Mike
That sounds awesome. Did the Minwax add a lot of weight?
 

Winglet

Active member
#6
I don't think it adds any at all. Just wipe it on and then wipe all of it off that you can. I've found the poster board sections. (IE turtledecks) usually need an extra treatment of Minwax. The paper seems to try to soak up the paint and that causes some splotches.
 

Ace2317

Senior Member
#7
I don't think it adds any at all. Just wipe it on and then wipe all of it off that you can. I've found the poster board sections. (IE turtledecks) usually need an extra treatment of Minwax. The paper seems to try to soak up the paint and that causes some splotches.
Wow. Very cool. I'll definitely give that a shot. Thanks!
 
#8
Have you ever used painter's tape when taping over coats? I wonder if it would come off more easily, but still hold a good enough seal.
Blue painters tape is exactly what I was using. Like I said the paint just didn't bond very well to some extreme packing tape that was reinforcing the nose of the plane. I never noticed any paint being pulled off the foamboard itself.
 

Ace2317

Senior Member
#9
Blue painters tape is exactly what I was using. Like I said the paint just didn't bond very well to some extreme packing tape that was reinforcing the nose of the plane. I never noticed any paint being pulled off the foamboard itself.
Great. Thanks!
 

Lorenzo

Senior Member
#10
My slickest paint job ever on DTFB was created by Minwaxing the whole airplane and letting it dry 24 hours.
What type of MinWax sealant did you use? I've read some conflicting reports about the various types and their safe or destructive qualities when applied to DTFB.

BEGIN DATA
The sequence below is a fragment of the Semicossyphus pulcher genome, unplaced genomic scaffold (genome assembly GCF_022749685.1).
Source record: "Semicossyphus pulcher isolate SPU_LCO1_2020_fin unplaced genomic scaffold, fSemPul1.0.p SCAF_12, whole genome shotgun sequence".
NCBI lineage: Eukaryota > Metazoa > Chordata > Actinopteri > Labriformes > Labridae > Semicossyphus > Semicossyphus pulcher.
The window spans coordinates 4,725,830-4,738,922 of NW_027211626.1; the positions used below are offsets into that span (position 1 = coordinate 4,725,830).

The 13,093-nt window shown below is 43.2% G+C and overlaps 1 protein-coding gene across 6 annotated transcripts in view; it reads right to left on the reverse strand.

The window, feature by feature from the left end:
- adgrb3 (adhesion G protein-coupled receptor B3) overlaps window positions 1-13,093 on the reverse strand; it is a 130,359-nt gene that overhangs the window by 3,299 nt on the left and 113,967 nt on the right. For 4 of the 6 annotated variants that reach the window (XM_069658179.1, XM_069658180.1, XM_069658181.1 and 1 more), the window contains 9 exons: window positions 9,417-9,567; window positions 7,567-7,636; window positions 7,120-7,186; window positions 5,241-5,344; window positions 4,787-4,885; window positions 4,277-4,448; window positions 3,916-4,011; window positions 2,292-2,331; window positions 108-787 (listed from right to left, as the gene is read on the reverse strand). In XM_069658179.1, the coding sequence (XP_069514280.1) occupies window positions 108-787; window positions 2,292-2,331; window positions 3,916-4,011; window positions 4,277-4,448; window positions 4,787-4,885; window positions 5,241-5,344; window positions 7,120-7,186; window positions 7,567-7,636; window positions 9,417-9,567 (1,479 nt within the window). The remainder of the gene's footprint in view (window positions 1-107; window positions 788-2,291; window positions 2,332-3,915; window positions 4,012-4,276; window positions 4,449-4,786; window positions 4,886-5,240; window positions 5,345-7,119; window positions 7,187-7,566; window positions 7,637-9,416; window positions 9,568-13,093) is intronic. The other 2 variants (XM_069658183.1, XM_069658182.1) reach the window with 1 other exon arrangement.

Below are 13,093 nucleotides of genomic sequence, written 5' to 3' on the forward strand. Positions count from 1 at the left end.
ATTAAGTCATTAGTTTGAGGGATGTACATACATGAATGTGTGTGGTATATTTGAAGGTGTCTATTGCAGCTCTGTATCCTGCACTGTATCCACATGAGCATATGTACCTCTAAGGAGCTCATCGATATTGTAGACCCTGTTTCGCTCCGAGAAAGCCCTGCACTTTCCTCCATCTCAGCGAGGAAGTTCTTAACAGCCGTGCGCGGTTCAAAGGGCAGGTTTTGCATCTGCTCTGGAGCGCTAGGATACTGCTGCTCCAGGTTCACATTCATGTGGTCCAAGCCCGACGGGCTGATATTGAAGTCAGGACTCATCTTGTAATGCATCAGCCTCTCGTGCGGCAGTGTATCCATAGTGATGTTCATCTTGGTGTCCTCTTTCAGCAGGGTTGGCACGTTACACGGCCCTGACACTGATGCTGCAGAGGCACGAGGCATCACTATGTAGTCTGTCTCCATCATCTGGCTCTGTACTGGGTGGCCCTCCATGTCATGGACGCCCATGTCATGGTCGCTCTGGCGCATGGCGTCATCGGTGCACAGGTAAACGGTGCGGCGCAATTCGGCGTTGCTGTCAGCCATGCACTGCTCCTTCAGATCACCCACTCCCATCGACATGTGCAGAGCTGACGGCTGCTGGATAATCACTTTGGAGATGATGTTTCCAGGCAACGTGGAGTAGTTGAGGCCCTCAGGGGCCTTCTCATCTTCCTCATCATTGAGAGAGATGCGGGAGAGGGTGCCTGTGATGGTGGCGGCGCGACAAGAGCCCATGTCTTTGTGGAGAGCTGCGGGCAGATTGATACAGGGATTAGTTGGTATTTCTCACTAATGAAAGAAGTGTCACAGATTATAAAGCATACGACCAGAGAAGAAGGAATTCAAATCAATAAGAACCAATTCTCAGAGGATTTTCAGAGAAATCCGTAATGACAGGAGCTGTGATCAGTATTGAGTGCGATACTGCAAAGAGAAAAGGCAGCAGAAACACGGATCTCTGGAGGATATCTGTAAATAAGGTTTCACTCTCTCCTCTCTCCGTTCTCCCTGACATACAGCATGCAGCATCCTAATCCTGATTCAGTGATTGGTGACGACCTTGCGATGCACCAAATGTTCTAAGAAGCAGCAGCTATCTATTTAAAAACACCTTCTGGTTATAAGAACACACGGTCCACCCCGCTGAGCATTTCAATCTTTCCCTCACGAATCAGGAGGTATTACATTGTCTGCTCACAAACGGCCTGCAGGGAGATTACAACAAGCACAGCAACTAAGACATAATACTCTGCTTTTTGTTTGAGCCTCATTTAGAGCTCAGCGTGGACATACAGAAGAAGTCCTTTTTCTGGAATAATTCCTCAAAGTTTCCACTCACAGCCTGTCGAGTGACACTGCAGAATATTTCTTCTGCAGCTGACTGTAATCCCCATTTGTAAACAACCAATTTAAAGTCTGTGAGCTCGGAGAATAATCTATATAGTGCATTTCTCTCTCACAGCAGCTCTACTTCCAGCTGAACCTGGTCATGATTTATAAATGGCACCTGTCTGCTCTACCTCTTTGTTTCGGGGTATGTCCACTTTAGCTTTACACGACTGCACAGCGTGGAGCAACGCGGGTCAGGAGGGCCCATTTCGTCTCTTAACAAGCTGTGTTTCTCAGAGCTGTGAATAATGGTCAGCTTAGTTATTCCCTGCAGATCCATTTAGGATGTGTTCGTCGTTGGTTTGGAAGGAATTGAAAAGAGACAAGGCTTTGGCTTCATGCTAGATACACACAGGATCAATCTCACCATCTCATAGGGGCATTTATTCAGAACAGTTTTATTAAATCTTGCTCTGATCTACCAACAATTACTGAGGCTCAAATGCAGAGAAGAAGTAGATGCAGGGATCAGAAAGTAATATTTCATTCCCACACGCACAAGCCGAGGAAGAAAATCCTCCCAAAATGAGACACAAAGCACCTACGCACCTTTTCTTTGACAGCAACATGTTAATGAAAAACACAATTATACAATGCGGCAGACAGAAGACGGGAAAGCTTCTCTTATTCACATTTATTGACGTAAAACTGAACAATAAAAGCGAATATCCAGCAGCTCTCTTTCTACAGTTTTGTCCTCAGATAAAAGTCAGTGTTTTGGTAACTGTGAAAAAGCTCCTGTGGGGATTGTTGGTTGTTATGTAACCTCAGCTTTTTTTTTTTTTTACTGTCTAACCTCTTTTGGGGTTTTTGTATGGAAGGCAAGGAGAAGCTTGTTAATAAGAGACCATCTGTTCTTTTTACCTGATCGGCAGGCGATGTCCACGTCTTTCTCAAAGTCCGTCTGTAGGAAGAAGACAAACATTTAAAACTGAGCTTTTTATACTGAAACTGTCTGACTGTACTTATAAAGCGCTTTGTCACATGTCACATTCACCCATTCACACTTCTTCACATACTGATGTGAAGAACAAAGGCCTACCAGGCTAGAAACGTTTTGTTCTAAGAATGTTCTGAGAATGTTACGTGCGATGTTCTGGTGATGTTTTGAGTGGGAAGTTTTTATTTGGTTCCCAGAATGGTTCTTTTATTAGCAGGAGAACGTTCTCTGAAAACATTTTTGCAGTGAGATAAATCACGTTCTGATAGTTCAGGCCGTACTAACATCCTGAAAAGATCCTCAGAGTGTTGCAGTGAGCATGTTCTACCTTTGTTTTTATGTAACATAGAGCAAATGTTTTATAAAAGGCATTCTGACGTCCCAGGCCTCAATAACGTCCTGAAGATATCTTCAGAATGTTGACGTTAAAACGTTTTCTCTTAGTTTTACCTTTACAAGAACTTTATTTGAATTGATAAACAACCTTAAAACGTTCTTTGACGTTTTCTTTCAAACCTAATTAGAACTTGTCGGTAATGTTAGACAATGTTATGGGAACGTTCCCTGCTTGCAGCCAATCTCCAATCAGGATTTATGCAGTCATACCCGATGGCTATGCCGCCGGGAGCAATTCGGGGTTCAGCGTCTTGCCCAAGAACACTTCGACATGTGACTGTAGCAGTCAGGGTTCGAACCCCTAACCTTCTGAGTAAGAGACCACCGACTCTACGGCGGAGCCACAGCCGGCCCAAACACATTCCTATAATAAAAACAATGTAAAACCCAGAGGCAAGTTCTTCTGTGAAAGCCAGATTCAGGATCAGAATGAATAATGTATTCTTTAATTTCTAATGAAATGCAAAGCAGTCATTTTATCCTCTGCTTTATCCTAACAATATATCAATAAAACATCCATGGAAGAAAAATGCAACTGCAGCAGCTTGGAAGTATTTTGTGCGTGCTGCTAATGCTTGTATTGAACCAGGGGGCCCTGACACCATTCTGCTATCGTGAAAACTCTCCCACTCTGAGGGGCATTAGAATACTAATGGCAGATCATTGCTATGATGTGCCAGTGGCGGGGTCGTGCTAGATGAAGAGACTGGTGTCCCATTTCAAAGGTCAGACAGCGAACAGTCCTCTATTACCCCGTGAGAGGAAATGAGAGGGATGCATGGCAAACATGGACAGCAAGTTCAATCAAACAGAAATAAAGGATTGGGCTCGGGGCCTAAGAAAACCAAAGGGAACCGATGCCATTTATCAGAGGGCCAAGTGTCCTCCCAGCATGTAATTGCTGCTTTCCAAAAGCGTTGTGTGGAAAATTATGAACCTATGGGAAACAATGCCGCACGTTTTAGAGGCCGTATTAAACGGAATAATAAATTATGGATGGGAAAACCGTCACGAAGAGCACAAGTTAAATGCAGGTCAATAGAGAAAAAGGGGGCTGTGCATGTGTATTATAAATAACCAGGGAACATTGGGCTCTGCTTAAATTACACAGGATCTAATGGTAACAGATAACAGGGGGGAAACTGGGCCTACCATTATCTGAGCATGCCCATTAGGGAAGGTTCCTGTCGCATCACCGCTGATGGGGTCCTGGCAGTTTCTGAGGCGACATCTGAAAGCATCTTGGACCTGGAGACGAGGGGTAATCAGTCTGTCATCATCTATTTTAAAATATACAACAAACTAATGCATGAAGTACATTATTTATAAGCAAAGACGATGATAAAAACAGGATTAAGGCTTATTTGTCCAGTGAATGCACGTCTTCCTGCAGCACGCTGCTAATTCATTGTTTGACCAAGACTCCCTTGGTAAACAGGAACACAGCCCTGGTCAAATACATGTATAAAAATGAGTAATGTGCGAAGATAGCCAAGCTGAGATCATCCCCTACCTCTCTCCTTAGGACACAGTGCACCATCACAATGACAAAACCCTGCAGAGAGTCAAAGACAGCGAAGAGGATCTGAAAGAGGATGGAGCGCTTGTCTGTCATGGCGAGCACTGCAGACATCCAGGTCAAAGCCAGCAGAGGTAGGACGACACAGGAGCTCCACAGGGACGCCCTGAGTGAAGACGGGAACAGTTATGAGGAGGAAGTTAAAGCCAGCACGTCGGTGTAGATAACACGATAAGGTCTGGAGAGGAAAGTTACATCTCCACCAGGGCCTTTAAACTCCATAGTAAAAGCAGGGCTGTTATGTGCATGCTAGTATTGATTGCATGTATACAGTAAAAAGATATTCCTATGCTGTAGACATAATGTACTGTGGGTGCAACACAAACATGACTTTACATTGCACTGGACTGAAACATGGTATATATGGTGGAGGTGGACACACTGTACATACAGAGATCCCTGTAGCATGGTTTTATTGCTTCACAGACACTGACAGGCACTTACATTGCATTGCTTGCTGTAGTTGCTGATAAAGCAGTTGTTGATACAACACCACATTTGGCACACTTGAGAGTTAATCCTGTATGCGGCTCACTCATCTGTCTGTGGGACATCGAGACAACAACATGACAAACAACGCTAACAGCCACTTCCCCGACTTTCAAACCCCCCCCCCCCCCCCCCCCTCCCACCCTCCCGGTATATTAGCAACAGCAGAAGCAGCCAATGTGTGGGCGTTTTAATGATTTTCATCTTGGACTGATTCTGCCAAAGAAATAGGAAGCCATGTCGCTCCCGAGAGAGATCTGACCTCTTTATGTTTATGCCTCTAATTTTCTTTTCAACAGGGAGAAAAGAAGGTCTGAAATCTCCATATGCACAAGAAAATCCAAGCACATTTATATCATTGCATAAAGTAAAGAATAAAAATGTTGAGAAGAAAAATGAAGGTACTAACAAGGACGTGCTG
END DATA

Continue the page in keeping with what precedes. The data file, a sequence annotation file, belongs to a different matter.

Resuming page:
Thanks,
Lorenzo
 
#13
Minwax

I used Minwax, brushed, on my F-22 (Not the water based) as described in the painting video and it ate the foam on the edges where the foam was bare... how can you seal the foam so that it won't be affected by the Minwax Polyurethane or by the paint?...
I have used the water based Polyurethane on bare foam before and it worked OK protecting it from the paint from spray cans. However, on the video they say not to use water based as it would remove the paper.

Any help would be greatly appreciated.
 
Last edited:

Jaxx

Posted a thousand or more times
#14
I used the oil-based Minwax without any issues. I saturated the paper with a 2" foam brush, then wiped off the excess with a paper towel. The only thing I noticed was that it softened up the hot glue. Once it cured, everything was fine. I didn't experience any foam damage or warping. Anyone airbrushing their planes? That's the route I'm taking.
 
#15
I used the oil-based Minwax without any issues. I saturated the paper with a 2" foam brush, then wiped off the excess with a paper towel. The only thing I noticed was that it softened up the hot glue. Once it cured, everything was fine. I didn't experience any foam damage or warping. Anyone airbrushing their planes? That's the route I'm taking.
Unfortunately, here we have Minwax in the water based or the other which is slow drying (I guess it is oil based - it does not say on the can) and it did affect the foam somewhat... I brushed it on and then wiped with a paper towel also... I did brush some on the edges because I thought it would protect the foam from the paint and that it would bind the paper to the foam, better. I guess I was wrong or the product that I have available, is different than the one in the US. Tough luck as I love building with foam board.
Thanks...
 
#17
Has anyone tried using water based acrylic paint with a spray gun? i.e. ceiling white?
I have a set of spray guns that came with my air compressor - they're no DeVilbiss but they do ok and can spray extremely light coats if necessary. Now that it's not stupidly hot in Adelaide I might give it a test on the remains of my Flyer, but hearing someone else's experience is easier than the time it takes to properly clean a spray gun.